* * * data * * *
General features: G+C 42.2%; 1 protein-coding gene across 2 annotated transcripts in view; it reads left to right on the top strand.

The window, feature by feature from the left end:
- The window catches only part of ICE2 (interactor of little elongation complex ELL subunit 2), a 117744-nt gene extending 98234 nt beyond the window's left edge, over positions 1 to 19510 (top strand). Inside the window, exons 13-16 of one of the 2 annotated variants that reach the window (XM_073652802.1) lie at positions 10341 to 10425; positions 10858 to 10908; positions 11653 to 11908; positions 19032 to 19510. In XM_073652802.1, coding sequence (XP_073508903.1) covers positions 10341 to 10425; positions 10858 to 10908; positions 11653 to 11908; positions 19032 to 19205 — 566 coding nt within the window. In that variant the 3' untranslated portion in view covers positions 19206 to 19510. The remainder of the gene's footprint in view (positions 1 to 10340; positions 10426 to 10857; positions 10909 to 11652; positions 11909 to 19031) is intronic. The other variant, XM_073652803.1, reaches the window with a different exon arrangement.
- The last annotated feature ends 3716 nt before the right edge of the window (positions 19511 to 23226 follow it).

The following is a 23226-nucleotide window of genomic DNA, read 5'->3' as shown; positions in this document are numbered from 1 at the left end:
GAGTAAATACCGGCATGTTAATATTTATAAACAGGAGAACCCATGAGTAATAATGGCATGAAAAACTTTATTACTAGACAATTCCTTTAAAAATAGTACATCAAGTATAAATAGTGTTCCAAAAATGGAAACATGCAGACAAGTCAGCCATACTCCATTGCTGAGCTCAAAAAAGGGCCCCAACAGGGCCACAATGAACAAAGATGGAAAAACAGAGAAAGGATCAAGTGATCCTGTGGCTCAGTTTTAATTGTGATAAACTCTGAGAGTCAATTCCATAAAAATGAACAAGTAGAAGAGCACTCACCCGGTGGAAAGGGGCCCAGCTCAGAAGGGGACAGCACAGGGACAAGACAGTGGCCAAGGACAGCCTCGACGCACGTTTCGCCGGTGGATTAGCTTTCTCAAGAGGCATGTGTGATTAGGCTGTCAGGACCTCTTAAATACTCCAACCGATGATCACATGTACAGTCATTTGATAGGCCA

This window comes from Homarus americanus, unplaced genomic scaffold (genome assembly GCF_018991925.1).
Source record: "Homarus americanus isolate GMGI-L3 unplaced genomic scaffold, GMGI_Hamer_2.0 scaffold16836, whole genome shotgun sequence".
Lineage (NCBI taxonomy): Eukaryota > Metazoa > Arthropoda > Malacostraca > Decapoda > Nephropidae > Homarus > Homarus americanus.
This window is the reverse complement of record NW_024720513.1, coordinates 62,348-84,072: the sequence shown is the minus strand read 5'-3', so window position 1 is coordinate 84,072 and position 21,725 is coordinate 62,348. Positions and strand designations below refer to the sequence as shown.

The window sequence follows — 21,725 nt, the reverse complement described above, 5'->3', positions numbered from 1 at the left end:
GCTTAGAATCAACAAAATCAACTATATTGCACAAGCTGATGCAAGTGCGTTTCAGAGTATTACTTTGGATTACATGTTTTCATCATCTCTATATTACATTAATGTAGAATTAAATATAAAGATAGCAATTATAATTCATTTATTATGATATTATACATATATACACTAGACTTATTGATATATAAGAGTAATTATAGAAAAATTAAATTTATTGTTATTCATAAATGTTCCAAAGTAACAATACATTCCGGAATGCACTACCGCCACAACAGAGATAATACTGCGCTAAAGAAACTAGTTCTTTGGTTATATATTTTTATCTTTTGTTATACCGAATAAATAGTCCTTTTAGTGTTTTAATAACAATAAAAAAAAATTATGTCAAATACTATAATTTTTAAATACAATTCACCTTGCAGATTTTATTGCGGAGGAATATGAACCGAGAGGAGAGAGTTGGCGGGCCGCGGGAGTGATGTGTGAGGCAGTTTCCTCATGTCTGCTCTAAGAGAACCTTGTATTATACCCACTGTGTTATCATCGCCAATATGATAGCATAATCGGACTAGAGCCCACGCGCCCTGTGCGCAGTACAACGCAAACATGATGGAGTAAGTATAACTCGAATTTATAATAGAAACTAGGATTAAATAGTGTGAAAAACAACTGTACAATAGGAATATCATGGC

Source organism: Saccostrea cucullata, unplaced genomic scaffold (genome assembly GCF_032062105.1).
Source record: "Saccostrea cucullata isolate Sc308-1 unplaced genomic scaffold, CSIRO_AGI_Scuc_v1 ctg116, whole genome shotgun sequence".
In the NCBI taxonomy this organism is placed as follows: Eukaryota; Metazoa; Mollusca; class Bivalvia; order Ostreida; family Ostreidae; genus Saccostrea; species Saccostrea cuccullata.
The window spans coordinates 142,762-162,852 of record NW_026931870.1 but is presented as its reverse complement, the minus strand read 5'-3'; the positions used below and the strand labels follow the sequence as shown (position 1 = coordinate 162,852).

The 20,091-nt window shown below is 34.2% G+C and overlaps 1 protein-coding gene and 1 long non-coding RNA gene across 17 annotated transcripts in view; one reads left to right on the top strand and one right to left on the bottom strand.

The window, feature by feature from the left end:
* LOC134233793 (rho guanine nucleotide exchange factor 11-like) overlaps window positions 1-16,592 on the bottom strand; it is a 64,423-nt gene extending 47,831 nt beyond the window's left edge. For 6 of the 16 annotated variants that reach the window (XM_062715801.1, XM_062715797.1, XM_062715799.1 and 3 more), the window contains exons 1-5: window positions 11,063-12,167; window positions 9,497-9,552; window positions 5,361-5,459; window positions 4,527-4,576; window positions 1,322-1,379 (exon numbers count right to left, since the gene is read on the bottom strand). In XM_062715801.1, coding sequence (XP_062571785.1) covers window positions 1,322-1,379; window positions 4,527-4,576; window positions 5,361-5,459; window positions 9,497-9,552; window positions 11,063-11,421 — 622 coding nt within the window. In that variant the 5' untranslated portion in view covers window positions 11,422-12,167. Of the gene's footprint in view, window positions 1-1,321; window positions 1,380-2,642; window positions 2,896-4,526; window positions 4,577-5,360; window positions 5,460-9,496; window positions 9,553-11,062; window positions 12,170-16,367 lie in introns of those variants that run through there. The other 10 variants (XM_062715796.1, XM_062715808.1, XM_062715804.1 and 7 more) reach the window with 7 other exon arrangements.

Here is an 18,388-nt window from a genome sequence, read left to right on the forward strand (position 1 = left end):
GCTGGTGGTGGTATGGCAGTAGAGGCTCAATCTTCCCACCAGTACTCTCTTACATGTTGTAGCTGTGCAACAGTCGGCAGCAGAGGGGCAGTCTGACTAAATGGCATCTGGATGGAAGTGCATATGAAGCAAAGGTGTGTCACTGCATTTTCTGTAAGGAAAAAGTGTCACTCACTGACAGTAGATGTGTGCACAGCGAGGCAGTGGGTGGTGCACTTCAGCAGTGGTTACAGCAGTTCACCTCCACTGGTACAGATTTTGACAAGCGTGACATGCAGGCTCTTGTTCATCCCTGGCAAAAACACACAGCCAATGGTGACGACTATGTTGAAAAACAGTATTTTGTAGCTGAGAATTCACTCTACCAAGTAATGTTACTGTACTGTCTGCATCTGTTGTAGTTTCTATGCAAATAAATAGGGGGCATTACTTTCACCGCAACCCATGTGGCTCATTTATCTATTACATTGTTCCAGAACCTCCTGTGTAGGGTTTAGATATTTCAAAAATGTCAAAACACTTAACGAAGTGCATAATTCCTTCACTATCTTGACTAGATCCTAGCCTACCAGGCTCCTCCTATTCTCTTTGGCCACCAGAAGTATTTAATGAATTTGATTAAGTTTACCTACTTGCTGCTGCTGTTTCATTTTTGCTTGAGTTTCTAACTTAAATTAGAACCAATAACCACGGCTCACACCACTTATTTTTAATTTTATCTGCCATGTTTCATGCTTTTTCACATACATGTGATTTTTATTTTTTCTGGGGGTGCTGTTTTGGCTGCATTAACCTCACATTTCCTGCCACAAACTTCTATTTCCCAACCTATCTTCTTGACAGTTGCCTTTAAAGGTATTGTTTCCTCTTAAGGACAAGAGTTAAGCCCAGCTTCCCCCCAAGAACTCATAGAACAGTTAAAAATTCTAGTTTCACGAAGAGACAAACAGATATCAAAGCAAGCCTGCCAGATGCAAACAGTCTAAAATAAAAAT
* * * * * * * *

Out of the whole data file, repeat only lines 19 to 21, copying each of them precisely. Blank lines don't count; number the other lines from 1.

* LOC134233793 (rho guanine nucleotide exchange factor 11-like) overlaps window positions 1-16,592 on the bottom strand; it is a 64,423-nt gene extending 47,831 nt beyond the window's left edge. For 6 of the 16 annotated variants that reach the window (XM_062715801.1, XM_062715797.1, XM_062715799.1 and 3 more), the window contains exons 1-5: window positions 11,063-12,167; window positions 9,497-9,552; window positions 5,361-5,459; window positions 4,527-4,576; window positions 1,322-1,379 (exon numbers count right to left, since the gene is read on the bottom strand). In XM_062715801.1, coding sequence (XP_062571785.1) covers window positions 1,322-1,379; window positions 4,527-4,576; window positions 5,361-5,459; window positions 9,497-9,552; window positions 11,063-11,421 — 622 coding nt within the window. In that variant the 5' untranslated portion in view covers window positions 11,422-12,167. Of the gene's footprint in view, window positions 1-1,321; window positions 1,380-2,642; window positions 2,896-4,526; window positions 4,577-5,360; window positions 5,460-9,496; window positions 9,553-11,062; window positions 12,170-16,367 lie in introns of those variants that run through there. The other 10 variants (XM_062715796.1, XM_062715808.1, XM_062715804.1 and 7 more) reach the window with 7 other exon arrangements.

Here is an 18,388-nt window from a genome sequence, read left to right on the forward strand (position 1 = left end):
GCTGGTGGTGGTATGGCAGTAGAGGCTCAATCTTCCCACCAGTACTCTCTTACATGTTGTAGCTGTGCAACAGTCGGCAGCAGAGGGGCAGTCTGACTAAATGGCATCTGGATGGAAGTGCATATGAAGCAAAGGTGTGTCACTGCATTTTCTGTAAGGAAAAAGTGTCACTCACTGACAGTAGATGTGTGCACAGCGAGGCAGTGGGTGGTGCACTTCAGCAGTGGTTACAGCAGTTCACCTCCACTGGTACAGATTTTGACAAGCGTGACATGCAGGCTCTTGTTCATCCCTGGCAAAAACACACAGCCAATGGTGACGACTATGTTGAAAAACAGTATTTTGTAGCTGAGAATTCACTCTACCAAGTAATGTTACTGTACTGTCTGCATCTGTTGTAGTTTCTATGCAAATAAATAGGGGGCATTACTTTCACCGCAACCCATGTGGCTCATTTATCTATTACATTGTTCCAGAACCTCCTGTGTAGGGTTTAGATATTTCAAAAATGTCAAAACACTTAACGAAGTGCATAATTCCTTCACTATCTTGACTAGATCCTAGCCTACCAGGCTCCTCCTATTCTCTTTGGCCACCAGAAGTATTTAATGAATTTGATTAAGTTTACCTACTTGCTGCTGCTGTTTCATTTTTGCTTGAGTTTCTAACTTAAATTAGAACCAATAACCACGGCTCACACCACTTATTTTTAATTTTATCTGCCATGTTTCATGCTTTTTCACATACATGTGATTTTTATTTTTTCTGGGGGTGCTGTTTTGGCTGCATTAACCTCACATTTCCTGCCACAAACTTCTATTTCCCAACCTATCTTCTTGACAGTTGCCTTTAAAGGTATTGTTTCCTCTTAAGGACAAGAGTTAAGCCCAGCTTCCCCCCAAGAACTCATAGAACAGTTAAAAATTCTAGTTTCACGAAGAGACAAACAGATATCAAAGCAAGCCTGCCAGATGCAAACAGTCTAAAATAAAAAT